Snyder learned to count each lap, using a “catch-up” stroke method to keep one hand in front of his body to protect from collisions. They developed an interval training plan that saw Snyder earn a national team spot, Paralympic Trials berth and three Paralympic medals in a nine-month span.

“I didn’t really ever take a step back and realize what had happened until everything had already happened,” Snyder said.

Lofty goals for Rio

For a year after the London Games — where he won two golds and a silver medal — Snyder didn’t swim while adjusting to his new lifestyle. When walking outside, Snyder would sometimes end up blocks away from his intended destination. When he took is guide dog, Gizzy, to the park, she would play “keep-away,” leaving Snyder feeling “helpless.”

He also grappled with choosing his next profession after his military retirement in 2013. He considered getting an MBA or law degree and received rejections from consulting positions. Instead, Snyder decided to parlay his love for swimming into a career.

He now travels as a motivational speaker and has seven sponsors in the build-up to Rio. As an Under Armour athlete, Snyder exercises at the company’s Baltimore facilities with a weight training regimen Loeffler hopes will build Snyder’s explosiveness.

Loeffler has also ramped up the intensity in Snyder’s pool workouts. Rest time between laps has shortened while emphasis on mixing distance and sprint patterns has increased.

“We’re focusing on the freestyle events,” Loeffler said. “When we look at our goals, I think it’s really setting them at medals and world records.”

Snyder feels he has an advantage against his opponents because he learned to swim with full vision. He understands how correct body positions look and feel. He watched swimming star Michael Phelps in his prime, emulating Phelps’ stroke and flip turns in his own races.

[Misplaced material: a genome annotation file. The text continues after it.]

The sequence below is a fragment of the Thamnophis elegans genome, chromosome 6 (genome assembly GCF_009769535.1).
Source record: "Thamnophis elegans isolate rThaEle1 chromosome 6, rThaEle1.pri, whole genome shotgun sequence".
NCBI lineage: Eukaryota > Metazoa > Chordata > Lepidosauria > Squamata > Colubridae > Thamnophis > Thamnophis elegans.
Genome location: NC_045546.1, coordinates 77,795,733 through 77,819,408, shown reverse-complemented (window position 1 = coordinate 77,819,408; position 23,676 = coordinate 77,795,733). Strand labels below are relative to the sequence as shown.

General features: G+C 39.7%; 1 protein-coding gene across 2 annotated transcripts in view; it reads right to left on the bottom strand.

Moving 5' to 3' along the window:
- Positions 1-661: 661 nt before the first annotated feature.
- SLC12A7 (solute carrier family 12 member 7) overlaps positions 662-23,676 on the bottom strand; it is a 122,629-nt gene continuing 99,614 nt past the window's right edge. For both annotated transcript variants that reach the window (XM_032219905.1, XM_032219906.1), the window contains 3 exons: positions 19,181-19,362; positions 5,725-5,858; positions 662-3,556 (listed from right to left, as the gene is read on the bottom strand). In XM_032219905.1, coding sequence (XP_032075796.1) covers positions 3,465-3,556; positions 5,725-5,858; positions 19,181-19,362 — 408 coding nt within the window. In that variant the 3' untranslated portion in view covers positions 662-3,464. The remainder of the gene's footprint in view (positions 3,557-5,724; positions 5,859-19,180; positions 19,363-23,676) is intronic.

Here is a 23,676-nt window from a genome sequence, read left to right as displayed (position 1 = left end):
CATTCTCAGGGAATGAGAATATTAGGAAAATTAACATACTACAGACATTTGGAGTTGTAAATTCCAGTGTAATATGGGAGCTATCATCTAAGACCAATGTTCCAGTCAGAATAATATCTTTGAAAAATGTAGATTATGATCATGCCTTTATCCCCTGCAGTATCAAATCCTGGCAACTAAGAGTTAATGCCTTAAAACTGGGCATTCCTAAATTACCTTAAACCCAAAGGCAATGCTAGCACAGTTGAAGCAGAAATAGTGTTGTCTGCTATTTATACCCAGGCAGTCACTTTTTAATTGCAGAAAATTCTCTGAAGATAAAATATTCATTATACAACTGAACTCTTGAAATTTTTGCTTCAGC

The Paralympic classification system divides competitors by degree of blindness; Snyder is S11 for no vision at all. Snyder doesn’t let negativity seep into his training, Loeffler said.

To combat cuts he endures from his arms rubbing the lane lines, Snyder uses basketball shooting sleeves for protection. He abides by a 9 p.m. to 5 a.m. sleep schedule to manage his lack of Circadian rhythm. When four of his teammates see their energy levels dip in practice, he pulls them aside for a pep talk.

“It’s not just like a storybook like, ‘Oh, yeah, that’s neat,’” said Snyder’s roommate and teammate Lizzi Smith, who also qualified for Rio. “Every action he does every day, it’s pushing me to be a better person.”

Smith often drives Snyder to practice, but when she can’t, Snyder trusts himself to navigate the directions. He listens to cars’ sounds and uses scents near coffee shops to pinpoint his location, senses he felt vulnerable relying on four years ago.

Snyder has also enjoyed celebrity, attending two of the last four ESPY Award shows and being nominated this year for “Best Male Athlete with a Disability.” It’s a platform Snyder didn’t anticipate when he stood atop the podium in London.

“The expectation is on a level that it never was before,” Snyder said. “I need to step up my game because the game has stepped up, and I really relish that challenge.”

http://www.usatoday.com/story/sports/olympics/rio-2016/2016/09/05/paraly...

September 6, 2016
USA Today by: Callie Caplan